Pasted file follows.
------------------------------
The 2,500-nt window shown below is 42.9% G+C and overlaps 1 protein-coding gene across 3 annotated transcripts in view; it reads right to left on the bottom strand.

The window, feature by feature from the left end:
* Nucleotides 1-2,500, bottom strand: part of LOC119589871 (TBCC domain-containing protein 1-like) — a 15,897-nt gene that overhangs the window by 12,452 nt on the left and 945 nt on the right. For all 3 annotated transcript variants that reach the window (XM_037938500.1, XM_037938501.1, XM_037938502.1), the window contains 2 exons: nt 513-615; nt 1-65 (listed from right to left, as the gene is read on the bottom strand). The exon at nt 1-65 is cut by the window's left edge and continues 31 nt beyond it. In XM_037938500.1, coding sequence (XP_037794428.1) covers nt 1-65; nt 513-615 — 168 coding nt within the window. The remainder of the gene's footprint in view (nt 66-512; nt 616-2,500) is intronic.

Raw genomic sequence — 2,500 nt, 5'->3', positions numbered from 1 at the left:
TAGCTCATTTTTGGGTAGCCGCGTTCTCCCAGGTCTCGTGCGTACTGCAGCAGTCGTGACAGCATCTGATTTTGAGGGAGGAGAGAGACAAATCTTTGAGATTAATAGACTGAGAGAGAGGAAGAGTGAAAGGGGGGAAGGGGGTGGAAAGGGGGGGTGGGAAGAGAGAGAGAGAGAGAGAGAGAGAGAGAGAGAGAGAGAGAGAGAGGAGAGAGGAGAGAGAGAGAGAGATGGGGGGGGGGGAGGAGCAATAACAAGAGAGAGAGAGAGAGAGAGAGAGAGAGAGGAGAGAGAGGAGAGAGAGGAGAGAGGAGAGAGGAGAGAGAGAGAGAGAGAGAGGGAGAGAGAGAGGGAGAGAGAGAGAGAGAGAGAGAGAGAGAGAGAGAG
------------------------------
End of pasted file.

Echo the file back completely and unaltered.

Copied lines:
The 2,500-nt window shown below is 42.9% G+C and overlaps 1 protein-coding gene across 3 annotated transcripts in view; it reads right to left on the bottom strand.

The window, feature by feature from the left end:
* Nucleotides 1-2,500, bottom strand: part of LOC119589871 (TBCC domain-containing protein 1-like) — a 15,897-nt gene that overhangs the window by 12,452 nt on the left and 945 nt on the right. For all 3 annotated transcript variants that reach the window (XM_037938500.1, XM_037938501.1, XM_037938502.1), the window contains 2 exons: nt 513-615; nt 1-65 (listed from right to left, as the gene is read on the bottom strand). The exon at nt 1-65 is cut by the window's left edge and continues 31 nt beyond it. In XM_037938500.1, coding sequence (XP_037794428.1) covers nt 1-65; nt 513-615 — 168 coding nt within the window. The remainder of the gene's footprint in view (nt 66-512; nt 616-2,500) is intronic.

Raw genomic sequence — 2,500 nt, 5'->3', positions numbered from 1 at the left:
TAGCTCATTTTTGGGTAGCCGCGTTCTCCCAGGTCTCGTGCGTACTGCAGCAGTCGTGACAGCATCTGATTTTGAGGGAGGAGAGAGACAAATCTTTGAGATTAATAGACTGAGAGAGAGGAAGAGTGAAAGGGGGGAAGGGGGTGGAAAGGGGGGGTGGGAAGAGAGAGAGAGAGAGAGAGAGAGAGAGAGAGAGAGAGAGAGAGAGGAGAGAGGAGAGAGAGAGAGAGATGGGGGGGGGGGAGGAGCAATAACAAGAGAGAGAGAGAGAGAGAGAGAGAGAGAGGAGAGAGAGGAGAGAGAGGAGAGAGGAGAGAGGAGAGAGAGAGAGAGAGAGAGGGAGAGAGAGAGGGAGAGAGAGAGAGAGAGAGAGAGAGAGAGAGAGAG